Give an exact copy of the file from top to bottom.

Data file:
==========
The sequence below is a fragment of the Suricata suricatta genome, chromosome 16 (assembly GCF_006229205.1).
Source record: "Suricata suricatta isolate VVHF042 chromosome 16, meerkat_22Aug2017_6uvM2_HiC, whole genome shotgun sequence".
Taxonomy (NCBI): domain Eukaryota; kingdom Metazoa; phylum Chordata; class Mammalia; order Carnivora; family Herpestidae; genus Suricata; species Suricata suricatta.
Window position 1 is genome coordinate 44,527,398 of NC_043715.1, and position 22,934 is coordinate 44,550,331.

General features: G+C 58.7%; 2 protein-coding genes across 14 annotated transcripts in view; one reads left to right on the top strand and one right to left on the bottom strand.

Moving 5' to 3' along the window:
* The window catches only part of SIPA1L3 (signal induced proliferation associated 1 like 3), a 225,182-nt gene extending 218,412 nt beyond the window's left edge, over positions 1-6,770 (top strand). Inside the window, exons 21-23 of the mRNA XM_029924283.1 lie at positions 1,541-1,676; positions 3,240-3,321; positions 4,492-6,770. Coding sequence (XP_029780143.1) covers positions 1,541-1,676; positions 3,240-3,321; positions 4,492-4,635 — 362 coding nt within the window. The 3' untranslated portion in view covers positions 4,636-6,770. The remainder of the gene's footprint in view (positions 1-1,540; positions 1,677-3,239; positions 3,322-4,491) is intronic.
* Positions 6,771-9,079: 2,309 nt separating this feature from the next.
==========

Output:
The sequence below is a fragment of the Suricata suricatta genome, chromosome 16 (assembly GCF_006229205.1).
Source record: "Suricata suricatta isolate VVHF042 chromosome 16, meerkat_22Aug2017_6uvM2_HiC, whole genome shotgun sequence".
Taxonomy (NCBI): domain Eukaryota; kingdom Metazoa; phylum Chordata; class Mammalia; order Carnivora; family Herpestidae; genus Suricata; species Suricata suricatta.
Window position 1 is genome coordinate 44,527,398 of NC_043715.1, and position 22,934 is coordinate 44,550,331.

General features: G+C 58.7%; 2 protein-coding genes across 14 annotated transcripts in view; one reads left to right on the top strand and one right to left on the bottom strand.

Moving 5' to 3' along the window:
* The window catches only part of SIPA1L3 (signal induced proliferation associated 1 like 3), a 225,182-nt gene extending 218,412 nt beyond the window's left edge, over positions 1-6,770 (top strand). Inside the window, exons 21-23 of the mRNA XM_029924283.1 lie at positions 1,541-1,676; positions 3,240-3,321; positions 4,492-6,770. Coding sequence (XP_029780143.1) covers positions 1,541-1,676; positions 3,240-3,321; positions 4,492-4,635 — 362 coding nt within the window. The 3' untranslated portion in view covers positions 4,636-6,770. The remainder of the gene's footprint in view (positions 1-1,540; positions 1,677-3,239; positions 3,322-4,491) is intronic.
* Positions 6,771-9,079: 2,309 nt separating this feature from the next.